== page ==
Although attaining cultural competence is often encouraged, it may be more practical to begin with seeking cultural awareness and appreciation to the extent that a meaningful patient-physician relationship and shared
decision-making become possible.
As the clinical scenario indicates, using an interpretation service, even a video one, isn’t a perfect means of communication. Interpretation may prolong the patient interaction time (or may cut it short if visit time is limited), may result in inaccurate or incomplete representation of the otolaryngologist’s or the patient’s meaning, or both, and may be complicated if the patient has difficulty with the translator’s syntax or dialect. But some form of interpretation is necessary.
Co-opting the help of a bilingual family member may be an option to consider, particularly when the patient requests it, but to be HIPAA compliant, that individual must be approved by the patient, and the otolaryngologist must be cautious about asking sensitive personal questions, while understanding the risk that the family member may put their own bias into the interpretation. Certified translators remain the safest option for the patient, but the otolaryngologist must be vigilant about the risks. Interpretation must reflect the exact information to be conveyed, without changes to the meaning; accuracy and completeness are of utmost importance.
Autonomy (self-determination) is a primary ethical principle in the U.S. However, the ability to make decisions regarding one’s own healthcare isn’t always a fundamental principle in other societies and cultures. Some families may choose to make decisions for an elderly family member, while in other cultures, informed consent is expected to be given by the senior male on behalf of an adult female. While some leeway can be taken by otolaryngologists with the former under the special circumstances of an illness, cultural influence on informed consent may fly in the face of medical-legal requirements for patient consent. Such requirements and regulations must be explained to patients and their families so that they will understand what constraints are placed on a U.S. otolaryngologist. Legal and ethical requirements must be followed, even if they are at odds with requests based on cultural or religious precepts held by the patient and/or their family. Understanding and patience will serve the otolaryngologist well in shared decision-making and informed consent processes where cultural dissonance may occur.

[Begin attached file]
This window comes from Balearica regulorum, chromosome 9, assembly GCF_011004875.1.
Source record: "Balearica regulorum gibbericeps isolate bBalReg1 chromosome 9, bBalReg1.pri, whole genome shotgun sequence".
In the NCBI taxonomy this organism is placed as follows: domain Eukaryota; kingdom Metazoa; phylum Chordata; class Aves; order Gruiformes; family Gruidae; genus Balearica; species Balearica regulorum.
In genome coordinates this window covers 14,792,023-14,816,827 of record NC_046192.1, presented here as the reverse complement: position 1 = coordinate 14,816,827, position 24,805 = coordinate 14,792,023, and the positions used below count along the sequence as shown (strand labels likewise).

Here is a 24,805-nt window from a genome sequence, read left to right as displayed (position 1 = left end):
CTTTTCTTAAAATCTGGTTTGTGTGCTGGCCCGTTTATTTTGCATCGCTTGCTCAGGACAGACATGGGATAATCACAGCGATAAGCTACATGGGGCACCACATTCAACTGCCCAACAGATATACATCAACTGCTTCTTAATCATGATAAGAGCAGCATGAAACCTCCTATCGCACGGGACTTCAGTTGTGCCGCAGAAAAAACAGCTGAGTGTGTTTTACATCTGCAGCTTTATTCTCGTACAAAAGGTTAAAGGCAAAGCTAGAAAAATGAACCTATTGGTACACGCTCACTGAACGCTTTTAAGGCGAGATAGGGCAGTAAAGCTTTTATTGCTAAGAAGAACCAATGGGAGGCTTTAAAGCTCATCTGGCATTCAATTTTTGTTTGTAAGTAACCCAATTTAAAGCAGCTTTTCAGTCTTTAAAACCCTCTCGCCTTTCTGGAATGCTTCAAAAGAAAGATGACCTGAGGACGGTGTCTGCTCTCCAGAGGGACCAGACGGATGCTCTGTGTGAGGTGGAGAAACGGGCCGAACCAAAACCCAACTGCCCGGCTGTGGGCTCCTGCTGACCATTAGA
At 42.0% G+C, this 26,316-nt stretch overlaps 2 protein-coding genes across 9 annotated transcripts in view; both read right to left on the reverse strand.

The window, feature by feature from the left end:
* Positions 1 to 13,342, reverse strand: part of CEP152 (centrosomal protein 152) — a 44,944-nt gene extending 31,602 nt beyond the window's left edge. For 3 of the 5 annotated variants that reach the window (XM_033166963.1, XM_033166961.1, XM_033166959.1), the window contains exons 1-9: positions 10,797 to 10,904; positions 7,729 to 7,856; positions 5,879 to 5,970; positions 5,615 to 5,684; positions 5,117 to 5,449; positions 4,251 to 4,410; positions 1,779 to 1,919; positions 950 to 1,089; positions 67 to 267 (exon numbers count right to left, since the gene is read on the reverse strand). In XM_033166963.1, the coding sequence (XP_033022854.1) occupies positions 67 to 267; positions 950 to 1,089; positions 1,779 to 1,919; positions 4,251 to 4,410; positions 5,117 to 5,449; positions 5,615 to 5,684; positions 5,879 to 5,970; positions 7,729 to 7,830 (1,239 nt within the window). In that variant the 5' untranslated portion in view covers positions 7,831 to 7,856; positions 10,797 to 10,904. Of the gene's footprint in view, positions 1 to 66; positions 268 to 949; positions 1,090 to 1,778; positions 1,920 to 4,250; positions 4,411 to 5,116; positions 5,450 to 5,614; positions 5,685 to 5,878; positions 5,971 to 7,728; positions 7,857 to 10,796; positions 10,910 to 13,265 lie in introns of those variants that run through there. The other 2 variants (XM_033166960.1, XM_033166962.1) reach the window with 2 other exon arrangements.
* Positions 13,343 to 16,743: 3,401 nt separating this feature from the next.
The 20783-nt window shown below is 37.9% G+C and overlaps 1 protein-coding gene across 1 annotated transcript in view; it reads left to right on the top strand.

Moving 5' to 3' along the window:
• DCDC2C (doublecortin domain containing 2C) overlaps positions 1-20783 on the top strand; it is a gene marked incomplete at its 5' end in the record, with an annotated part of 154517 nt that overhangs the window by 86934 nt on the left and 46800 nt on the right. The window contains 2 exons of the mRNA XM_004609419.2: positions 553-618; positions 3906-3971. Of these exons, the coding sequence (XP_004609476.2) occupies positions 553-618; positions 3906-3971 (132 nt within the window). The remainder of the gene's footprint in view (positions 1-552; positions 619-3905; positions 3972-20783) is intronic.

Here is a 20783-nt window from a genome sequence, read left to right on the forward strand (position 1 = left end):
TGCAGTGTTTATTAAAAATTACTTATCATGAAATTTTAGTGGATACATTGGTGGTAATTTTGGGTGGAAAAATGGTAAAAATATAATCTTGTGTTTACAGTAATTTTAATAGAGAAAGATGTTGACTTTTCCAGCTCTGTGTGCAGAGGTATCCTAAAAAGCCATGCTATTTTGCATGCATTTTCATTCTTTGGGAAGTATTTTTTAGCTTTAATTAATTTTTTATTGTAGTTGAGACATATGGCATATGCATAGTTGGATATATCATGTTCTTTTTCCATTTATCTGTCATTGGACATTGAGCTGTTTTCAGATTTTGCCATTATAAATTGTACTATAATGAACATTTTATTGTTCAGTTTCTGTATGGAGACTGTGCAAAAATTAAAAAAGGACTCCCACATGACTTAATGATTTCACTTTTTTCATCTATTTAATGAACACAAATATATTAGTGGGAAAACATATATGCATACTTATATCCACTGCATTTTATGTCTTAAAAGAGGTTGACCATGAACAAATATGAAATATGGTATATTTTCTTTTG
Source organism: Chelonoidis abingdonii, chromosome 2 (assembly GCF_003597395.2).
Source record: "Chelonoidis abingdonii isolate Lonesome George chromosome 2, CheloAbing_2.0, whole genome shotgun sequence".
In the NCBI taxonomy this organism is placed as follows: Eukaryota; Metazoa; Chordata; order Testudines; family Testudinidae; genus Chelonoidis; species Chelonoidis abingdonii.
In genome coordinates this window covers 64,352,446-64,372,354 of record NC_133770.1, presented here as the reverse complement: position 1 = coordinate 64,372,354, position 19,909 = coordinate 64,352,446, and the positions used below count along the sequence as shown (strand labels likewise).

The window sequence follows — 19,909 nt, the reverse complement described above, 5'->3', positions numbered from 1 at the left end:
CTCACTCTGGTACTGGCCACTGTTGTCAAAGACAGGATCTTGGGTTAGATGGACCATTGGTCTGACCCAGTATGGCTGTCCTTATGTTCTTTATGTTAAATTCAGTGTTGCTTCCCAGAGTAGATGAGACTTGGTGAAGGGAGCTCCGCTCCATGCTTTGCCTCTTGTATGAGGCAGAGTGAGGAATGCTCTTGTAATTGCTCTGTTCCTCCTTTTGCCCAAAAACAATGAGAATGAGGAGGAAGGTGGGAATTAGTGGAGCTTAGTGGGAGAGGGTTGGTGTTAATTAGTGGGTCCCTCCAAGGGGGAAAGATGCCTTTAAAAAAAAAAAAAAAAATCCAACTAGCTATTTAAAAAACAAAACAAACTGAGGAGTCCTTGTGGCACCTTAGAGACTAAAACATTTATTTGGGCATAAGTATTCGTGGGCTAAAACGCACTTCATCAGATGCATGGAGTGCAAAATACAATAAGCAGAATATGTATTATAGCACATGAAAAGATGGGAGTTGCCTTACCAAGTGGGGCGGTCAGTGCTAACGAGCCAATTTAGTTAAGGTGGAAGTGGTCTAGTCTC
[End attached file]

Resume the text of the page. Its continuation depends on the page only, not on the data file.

Additionally, the patient’s native country and culture may have quite a different type of patient-physician relationship, one that might be paternalistic or not as engaging as is the case in the U.S. For significant barriers to communication or compliance with therapeutic recommendations, the otolaryngologist may wish to seek the assistance of a “cultural broker,” also known as a community health worker, who can act as a liaison among the patient, the family, and the otolaryngologist to maximize the therapeutic plan’s efficacy.
Finally, religion may play a role in the patient’s response to illness, to the recommended plan of care, and to their own personal quality-of-life perspectives. This may be particularly important in end-of-life decision-making, pain and suffering tolerance, and in the dyadic balance of beneficence and maleficence. In American society, the terms “faith,” “religion,” and “spirituality” are used interchangeably, although there are nuanced differences to their meanings. In other cultures, formal religion often carries a great significance for the patient, providing beliefs and practices that can strongly influence their medical decisions. Faith and spirituality tend to be considered more personal and value based in patients’ lives, often offering solace and a perspective for living (and dying). Otolaryngologists should carefully inquire about such issues when they might have an impact on the patient’s care and treatment but are well advised to remain neutral with respect to their own personal religious beliefs so as to avoid introducing a conflict into the patient-physician relationship.
We have an ethical duty to understand our patients in as much totality as possible, which can be a challenge when language, cultural, and religious issues are unknown or not well understood. Improving our care of patients from unfamiliar cultures first involves acceptance of our lack of knowledge of another culture, followed by a desire to become culturally aware through study and inquiry. With experience comes greater understanding, enhancing our ability to provide the same level of care for all patients, regardless of their country of origin.
Dr. Holt is professor emeritus and clinical professor in the department of otolaryngology–head and neck surgery at the University of Texas Health Science Center in San Antonio.